Men and women can yet preserve an innocence that is befitting a holy people of God—an innocence that guards against the occasions of shame, an innocence that rejects the tendencies of fallen nature and strives to struggle with its effects toward perfection. The preservation of that vestige of innocence is the mark of virtue, and it is not a relic to be dismissed or taken lightly.

The perversion of nakedness both symbolizes and embodies the diametric opposite of this essential struggle. It marks a certain fulfillment of the serpent’s promise at the tree, of the eye being opened and all things being laid bare—the tree that was “fair to the eyes, and delightful to behold.” 

Pornography and its offshoots involve the absolute embrasure of fallen nature with an abandon that is so shameless it has even learned to excuse and eradicate shame. The serpent did not wholly lie—the eyes of Adam and Eve were opened. But what they saw was sin and disgrace. In these days, an eerie reversal has taken place. 

The eyes of men and women are still open by the inheritance of fallen nature, yet they have lost the vision of shame through a mind-bending, conscience-crushing hedonism that has effectively rendered the distinction of good and evil indistinct in a confusion of sin as opposed to the clarity of innocence. 

It is in this state of affairs that regular folks say with a shrug that naked is normal, and they surrender to the sensualist, hell-bent spate, playing to the principle of a relativistic subculture that holds that nudity and the hyper-sexualization of the female body need not be shameful.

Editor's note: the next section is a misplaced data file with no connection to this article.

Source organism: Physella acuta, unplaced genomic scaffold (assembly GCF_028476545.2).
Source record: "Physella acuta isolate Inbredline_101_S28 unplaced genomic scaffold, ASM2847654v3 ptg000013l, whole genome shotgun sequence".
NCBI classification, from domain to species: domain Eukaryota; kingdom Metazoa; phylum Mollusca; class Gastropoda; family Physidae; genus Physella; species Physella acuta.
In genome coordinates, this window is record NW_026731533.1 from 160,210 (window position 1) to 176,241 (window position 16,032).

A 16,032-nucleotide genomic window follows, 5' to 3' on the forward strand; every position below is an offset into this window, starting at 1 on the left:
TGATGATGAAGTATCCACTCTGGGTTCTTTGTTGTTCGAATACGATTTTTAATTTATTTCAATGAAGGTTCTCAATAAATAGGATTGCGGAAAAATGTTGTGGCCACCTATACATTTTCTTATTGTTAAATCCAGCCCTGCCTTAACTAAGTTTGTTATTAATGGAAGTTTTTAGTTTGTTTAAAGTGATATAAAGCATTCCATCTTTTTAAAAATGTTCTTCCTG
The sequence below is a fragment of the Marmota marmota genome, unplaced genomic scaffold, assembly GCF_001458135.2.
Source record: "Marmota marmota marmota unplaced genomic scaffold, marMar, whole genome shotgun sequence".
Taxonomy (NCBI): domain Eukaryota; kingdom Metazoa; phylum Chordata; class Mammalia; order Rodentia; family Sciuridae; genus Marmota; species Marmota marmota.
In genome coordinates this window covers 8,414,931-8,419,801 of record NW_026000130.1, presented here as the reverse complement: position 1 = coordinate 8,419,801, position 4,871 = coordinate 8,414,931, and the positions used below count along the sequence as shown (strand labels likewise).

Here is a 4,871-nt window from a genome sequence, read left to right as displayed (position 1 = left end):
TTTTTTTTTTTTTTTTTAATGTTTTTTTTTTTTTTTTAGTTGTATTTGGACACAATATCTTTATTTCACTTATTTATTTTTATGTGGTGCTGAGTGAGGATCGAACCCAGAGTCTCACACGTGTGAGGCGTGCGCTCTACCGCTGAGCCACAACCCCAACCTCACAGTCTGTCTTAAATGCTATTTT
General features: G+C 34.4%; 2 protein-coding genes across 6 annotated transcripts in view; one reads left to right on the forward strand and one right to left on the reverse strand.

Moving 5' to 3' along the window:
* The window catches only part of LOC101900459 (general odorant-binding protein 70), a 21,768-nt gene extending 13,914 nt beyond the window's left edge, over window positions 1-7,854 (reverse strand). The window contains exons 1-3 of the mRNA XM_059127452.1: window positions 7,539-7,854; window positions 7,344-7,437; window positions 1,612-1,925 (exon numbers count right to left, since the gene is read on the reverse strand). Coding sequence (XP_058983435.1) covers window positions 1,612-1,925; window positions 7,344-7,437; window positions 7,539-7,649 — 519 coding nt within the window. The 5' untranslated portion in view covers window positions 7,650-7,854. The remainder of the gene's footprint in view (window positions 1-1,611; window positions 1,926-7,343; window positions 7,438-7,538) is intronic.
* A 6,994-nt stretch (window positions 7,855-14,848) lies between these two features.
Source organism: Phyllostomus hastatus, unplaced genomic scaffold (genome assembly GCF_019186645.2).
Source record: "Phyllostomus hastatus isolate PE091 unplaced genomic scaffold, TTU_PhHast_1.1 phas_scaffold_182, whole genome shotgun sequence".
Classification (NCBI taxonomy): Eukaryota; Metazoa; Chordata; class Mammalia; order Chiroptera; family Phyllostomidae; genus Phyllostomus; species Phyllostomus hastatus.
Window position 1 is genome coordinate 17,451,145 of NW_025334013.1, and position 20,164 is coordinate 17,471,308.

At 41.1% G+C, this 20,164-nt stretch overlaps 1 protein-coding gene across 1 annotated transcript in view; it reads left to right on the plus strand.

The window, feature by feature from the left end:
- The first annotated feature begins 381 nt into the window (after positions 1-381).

The core of the parody called pornography is the blatant blasphemy of love. The desecration and profanation of love and its most sacred act is the deepest sign of an innocence that has been trampled underfoot. Unless people awaken their hearts through discipline and dominion to the truth again, they will never know anything that can truly fulfill either in this world or the next. 

The first step to being a good steward, though, is to have a healthy respect for the things of the earth and Heaven, and respect forbids exploitation for pleasure’s sake or for comfort’s sake. For those who truly love the realities that God made, pleasure and peace are derived by virtue of the reality loved, even in the state of broken innocence. The loss of innocence does not necessitate ignorance. Men and women did not become like gods as the serpent seduced, but they remained children of God, able to find the voice of the Father in their hearts. 

With the rise in scrutiny and criticism on the effects of pornography and public nudity, there is a rising defense as well. Censorship supports a rejected idea that pornography is detrimental for men and debasing to women. The cry for uncensored celebration rings loud. Let women put themselves on display if they choose and make a buck through their bodies at the same time. It’s all in good mutuality. It’s natural. It’s normal.

Naked is normal for those who have fallen from that nakedness which is normal no more. Now, and every summertime especially, nudity robs people of their innocence through the elimination of the mysteries of the heart, severely impairing their ability to be awed or find joy in the beautiful—which is the greatest impediment to any kind of culture. 

Fantasy and blasphemy result in a loss of desire. Appetites surfeit and sicken. People wallow from debauchery to depravity. The nudity of our day and age and on our streets and places of congregation (including our churches, God forgive us) is the lie of the serpent—it is a barrier to the reality all are commanded to know as inheritors of Adam and Eve’s stewardship and our Maker’s Image and Likeness.

[Image: Adam and Eve in the Garden of Eden by Wenzel Peter]

By

Sean Fitzpatrick is a senior contributor to Crisis and serves on the faculty of Gregory the Great Academy, a Catholic boarding school for boys in Pennsylvania.